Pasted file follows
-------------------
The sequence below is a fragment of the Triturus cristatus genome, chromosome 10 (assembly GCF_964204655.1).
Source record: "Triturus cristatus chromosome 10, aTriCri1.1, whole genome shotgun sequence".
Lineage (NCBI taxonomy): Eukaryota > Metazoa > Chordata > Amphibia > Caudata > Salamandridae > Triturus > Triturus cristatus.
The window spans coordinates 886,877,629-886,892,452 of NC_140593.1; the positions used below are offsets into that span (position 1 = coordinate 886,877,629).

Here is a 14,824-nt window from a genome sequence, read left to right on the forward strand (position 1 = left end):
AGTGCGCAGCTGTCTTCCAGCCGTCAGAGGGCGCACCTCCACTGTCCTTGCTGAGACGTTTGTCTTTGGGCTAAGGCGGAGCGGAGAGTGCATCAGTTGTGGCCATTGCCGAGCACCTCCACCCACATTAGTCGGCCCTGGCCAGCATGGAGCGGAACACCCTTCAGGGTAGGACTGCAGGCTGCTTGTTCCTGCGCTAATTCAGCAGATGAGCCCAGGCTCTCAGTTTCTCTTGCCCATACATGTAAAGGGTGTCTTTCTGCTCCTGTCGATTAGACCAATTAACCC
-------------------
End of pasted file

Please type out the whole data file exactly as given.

The sequence below is a fragment of the Triturus cristatus genome, chromosome 10 (assembly GCF_964204655.1).
Source record: "Triturus cristatus chromosome 10, aTriCri1.1, whole genome shotgun sequence".
Lineage (NCBI taxonomy): Eukaryota > Metazoa > Chordata > Amphibia > Caudata > Salamandridae > Triturus > Triturus cristatus.
The window spans coordinates 886,877,629-886,892,452 of NC_140593.1; the positions used below are offsets into that span (position 1 = coordinate 886,877,629).

Here is a 14,824-nt window from a genome sequence, read left to right on the forward strand (position 1 = left end):
AGTGCGCAGCTGTCTTCCAGCCGTCAGAGGGCGCACCTCCACTGTCCTTGCTGAGACGTTTGTCTTTGGGCTAAGGCGGAGCGGAGAGTGCATCAGTTGTGGCCATTGCCGAGCACCTCCACCCACATTAGTCGGCCCTGGCCAGCATGGAGCGGAACACCCTTCAGGGTAGGACTGCAGGCTGCTTGTTCCTGCGCTAATTCAGCAGATGAGCCCAGGCTCTCAGTTTCTCTTGCCCATACATGTAAAGGGTGTCTTTCTGCTCCTGTCGATTAGACCAATTAACCC